Dennis Nineham

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Dennis Nineham
Warden of Keble College, Oxford
In office
Preceded byAustin Farrer
Succeeded byChristopher Ball
Regius Professor of Divinity
University of Cambridge
In office
Preceded byEdward Craddock Ratcliffe
Succeeded byGeoffrey Hugo Lampe
Personal details
Dennis Eric Nineham

(1921-09-27)27 September 1921
Died9 May 2016(2016-05-09) (aged 94)
EducationKing Edward VI School, Southampton
Alma materThe Queen's College, Oxford
Lincoln Theological College
ProfessionTheologian, clergyman

Dennis Eric Nineham (27 September 1921 – 9 May 2016) was a British theologian and academic, who served as Warden of Keble College, Oxford, from 1969 to 1979, as well as holding chairs in theology at the universities of London, Cambridge, and Bristol.

Early life and education[edit]

Nineham was born on 27 September 1921.[1] He was educated at King Edward VI School, in Southampton, Hampshire, then a grammar school. He studied Literae Humaniores (classics) and theology at The Queen's College, Oxford.[2] He graduated from the University of Oxford with a first class honours Bachelor of Arts degree in 1943.[2][3] He then entered Lincoln Theological College, an Anglican theological college, to undertake a year's training in preparation for the ordained ministry of the Church of England.[3]


Ordained ministry[edit]

Nineham was ordained in the Church of England as a deacon in 1944 and as a priest in 1945.[3] He then served as Assistant Chaplain at Queen's College, Oxford. In 1946, he was elected a fellow and appointed as the College Chaplain.

During his time at the University of Bristol, Nineham was an honorary canon of Bristol Cathedral.[4]

Academic career[edit]

He was appointed professor of Biblical and historical theology at King's College London in 1954, becoming professor of divinity at the University of London in 1958. In 1964, he was appointed Regius Professor of Divinity at the University of Cambridge, a post held in conjunction with a fellowship at Emmanuel College. He returned to Oxford in 1969, as warden of Keble College, a post that he held until 1979; he was appointed to an honorary fellowship of Keble in the following year, and to an honorary fellowship of Queen's in 1991. Between 1980 and 1986, he was professor of theology and head of the theology department at the University of Bristol; he was also an honorary canon of Bristol Cathedral for this period.[4]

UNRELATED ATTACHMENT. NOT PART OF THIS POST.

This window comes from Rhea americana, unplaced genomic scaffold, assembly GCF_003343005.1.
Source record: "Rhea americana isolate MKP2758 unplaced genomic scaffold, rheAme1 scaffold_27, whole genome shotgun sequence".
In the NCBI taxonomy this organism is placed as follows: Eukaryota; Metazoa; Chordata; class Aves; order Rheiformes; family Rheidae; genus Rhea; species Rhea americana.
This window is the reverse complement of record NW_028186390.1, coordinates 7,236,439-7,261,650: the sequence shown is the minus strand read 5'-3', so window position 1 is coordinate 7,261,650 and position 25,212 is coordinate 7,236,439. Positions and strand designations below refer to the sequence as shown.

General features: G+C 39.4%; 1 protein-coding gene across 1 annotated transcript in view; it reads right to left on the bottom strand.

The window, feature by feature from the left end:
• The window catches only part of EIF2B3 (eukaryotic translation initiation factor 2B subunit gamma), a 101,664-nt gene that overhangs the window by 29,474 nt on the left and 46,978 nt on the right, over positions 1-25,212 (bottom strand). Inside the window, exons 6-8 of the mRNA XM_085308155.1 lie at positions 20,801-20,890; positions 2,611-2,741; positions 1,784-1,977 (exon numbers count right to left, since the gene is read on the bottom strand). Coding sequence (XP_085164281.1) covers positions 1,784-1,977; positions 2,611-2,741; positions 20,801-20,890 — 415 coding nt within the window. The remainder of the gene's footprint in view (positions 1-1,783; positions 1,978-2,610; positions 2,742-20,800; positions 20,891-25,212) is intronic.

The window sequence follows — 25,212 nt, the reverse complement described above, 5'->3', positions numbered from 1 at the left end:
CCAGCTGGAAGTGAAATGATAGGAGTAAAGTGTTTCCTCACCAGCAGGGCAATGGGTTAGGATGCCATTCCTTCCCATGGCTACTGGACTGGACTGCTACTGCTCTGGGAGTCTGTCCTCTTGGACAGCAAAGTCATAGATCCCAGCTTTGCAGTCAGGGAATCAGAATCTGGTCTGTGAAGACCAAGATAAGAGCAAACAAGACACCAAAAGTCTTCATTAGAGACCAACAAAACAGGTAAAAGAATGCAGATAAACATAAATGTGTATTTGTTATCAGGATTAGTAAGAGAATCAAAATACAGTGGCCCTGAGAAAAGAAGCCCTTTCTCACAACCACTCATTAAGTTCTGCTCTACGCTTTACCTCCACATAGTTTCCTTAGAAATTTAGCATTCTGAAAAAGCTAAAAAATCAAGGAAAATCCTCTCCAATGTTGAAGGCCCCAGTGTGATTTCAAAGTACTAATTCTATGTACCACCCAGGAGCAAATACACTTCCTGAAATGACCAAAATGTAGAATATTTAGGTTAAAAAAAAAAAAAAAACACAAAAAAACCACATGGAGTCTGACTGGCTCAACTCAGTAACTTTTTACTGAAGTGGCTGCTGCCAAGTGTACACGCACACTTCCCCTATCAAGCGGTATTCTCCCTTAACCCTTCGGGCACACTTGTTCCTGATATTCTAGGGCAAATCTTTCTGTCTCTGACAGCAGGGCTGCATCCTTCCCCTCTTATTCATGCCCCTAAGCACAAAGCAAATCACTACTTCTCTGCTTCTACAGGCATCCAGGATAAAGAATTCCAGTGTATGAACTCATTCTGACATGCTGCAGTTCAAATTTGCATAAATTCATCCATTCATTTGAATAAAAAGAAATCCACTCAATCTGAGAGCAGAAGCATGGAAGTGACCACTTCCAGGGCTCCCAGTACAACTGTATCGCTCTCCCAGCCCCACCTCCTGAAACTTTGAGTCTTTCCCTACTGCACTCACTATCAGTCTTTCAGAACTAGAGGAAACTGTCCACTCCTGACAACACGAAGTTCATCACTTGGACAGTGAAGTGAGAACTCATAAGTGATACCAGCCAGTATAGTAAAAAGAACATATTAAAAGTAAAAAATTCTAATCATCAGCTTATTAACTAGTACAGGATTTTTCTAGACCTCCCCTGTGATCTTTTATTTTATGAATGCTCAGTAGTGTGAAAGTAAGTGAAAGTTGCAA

His publications include The Study of Divinity (1960), The Gospel of Saint Mark (1963), The Use and Abuse of the Bible (1976) and Christianity Mediaeval and Modern (1993). He edited various theological works, contributed to others,[4] and made a number of television appearances, including as part of the controversial Channel 4 series, Jesus: The Evidence in 1984.


His son is Chris Nineham, deputy leader of the Stop The War Coalition.[5]

Later life[edit]

He died on 9 May 2016 at the age of 94.[6]


  1. ^ The International Who's Who 2004. Europa Publications. 2003. p. 1225. ISBN 1857432177.
  2. ^ a b "The Rev Prof Dennis Nineham, scholar – obituary". The Daily Telegraph. 11 May 2016. Retrieved 13 May 2016.
  3. ^ a b c "Dennis Eric Nineham". Crockford's Clerical Directory (online ed.). Church House Publishing. Retrieved 13 May 2016.
  4. ^ a b c "Nineham, Rev. Prof. Dennis Eric". Who's Who 2009. Oxford University Press. December 2008. Retrieved 20 Oct 2009.
  5. ^ Kennedy, Dominic (15 October 2016). "Stop the War chief accused of hypocrisy". The Times. Retrieved 15 October 2016. (subscription required)
  6. ^ NINEHAM, [1]